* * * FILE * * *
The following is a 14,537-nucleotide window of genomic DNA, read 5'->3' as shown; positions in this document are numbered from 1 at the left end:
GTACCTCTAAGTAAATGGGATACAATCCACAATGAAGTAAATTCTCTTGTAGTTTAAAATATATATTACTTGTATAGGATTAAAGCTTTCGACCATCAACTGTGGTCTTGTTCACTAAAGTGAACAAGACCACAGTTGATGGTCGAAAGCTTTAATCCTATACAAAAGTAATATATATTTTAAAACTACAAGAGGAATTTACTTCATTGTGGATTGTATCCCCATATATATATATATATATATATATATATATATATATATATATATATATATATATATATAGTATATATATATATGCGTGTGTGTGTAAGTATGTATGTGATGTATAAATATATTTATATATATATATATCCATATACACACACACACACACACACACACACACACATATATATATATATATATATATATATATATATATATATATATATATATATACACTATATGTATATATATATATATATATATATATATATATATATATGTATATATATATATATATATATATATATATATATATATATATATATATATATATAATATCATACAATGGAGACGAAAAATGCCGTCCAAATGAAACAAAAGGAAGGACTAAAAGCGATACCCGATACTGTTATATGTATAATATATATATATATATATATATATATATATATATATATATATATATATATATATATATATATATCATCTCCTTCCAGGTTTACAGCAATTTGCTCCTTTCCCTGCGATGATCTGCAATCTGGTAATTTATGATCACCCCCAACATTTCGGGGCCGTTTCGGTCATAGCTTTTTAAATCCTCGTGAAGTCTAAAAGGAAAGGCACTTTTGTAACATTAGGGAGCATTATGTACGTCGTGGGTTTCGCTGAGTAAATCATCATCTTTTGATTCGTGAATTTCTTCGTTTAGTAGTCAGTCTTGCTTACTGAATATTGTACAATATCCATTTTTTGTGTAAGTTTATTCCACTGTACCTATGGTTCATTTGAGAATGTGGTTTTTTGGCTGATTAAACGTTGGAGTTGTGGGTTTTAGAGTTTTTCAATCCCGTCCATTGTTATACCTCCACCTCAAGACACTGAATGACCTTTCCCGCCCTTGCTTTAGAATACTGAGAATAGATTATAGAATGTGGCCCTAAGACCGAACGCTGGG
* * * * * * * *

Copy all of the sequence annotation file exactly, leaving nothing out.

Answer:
The following is a 14,537-nucleotide window of genomic DNA, read 5'->3' as shown; positions in this document are numbered from 1 at the left end:
GTACCTCTAAGTAAATGGGATACAATCCACAATGAAGTAAATTCTCTTGTAGTTTAAAATATATATTACTTGTATAGGATTAAAGCTTTCGACCATCAACTGTGGTCTTGTTCACTAAAGTGAACAAGACCACAGTTGATGGTCGAAAGCTTTAATCCTATACAAAAGTAATATATATTTTAAAACTACAAGAGGAATTTACTTCATTGTGGATTGTATCCCCATATATATATATATATATATATATATATATATATATATATATATATATATATATATATAGTATATATATATATGCGTGTGTGTGTAAGTATGTATGTGATGTATAAATATATTTATATATATATATATCCATATACACACACACACACACACACACACACACACATATATATATATATATATATATATATATATATATATATATATATATATATACACTATATGTATATATATATATATATATATATATATATATATATATGTATATATATATATATATATATATATATATATATATATATATATATATATATATAATATCATACAATGGAGACGAAAAATGCCGTCCAAATGAAACAAAAGGAAGGACTAAAAGCGATACCCGATACTGTTATATGTATAATATATATATATATATATATATATATATATATATATATATATATATATATATATATATATATATCATCTCCTTCCAGGTTTACAGCAATTTGCTCCTTTCCCTGCGATGATCTGCAATCTGGTAATTTATGATCACCCCCAACATTTCGGGGCCGTTTCGGTCATAGCTTTTTAAATCCTCGTGAAGTCTAAAAGGAAAGGCACTTTTGTAACATTAGGGAGCATTATGTACGTCGTGGGTTTCGCTGAGTAAATCATCATCTTTTGATTCGTGAATTTCTTCGTTTAGTAGTCAGTCTTGCTTACTGAATATTGTACAATATCCATTTTTTGTGTAAGTTTATTCCACTGTACCTATGGTTCATTTGAGAATGTGGTTTTTTGGCTGATTAAACGTTGGAGTTGTGGGTTTTAGAGTTTTTCAATCCCGTCCATTGTTATACCTCCACCTCAAGACACTGAATGACCTTTCCCGCCCTTGCTTTAGAATACTGAGAATAGATTATAGAATGTGGCCCTAAGACCGAACGCTGGG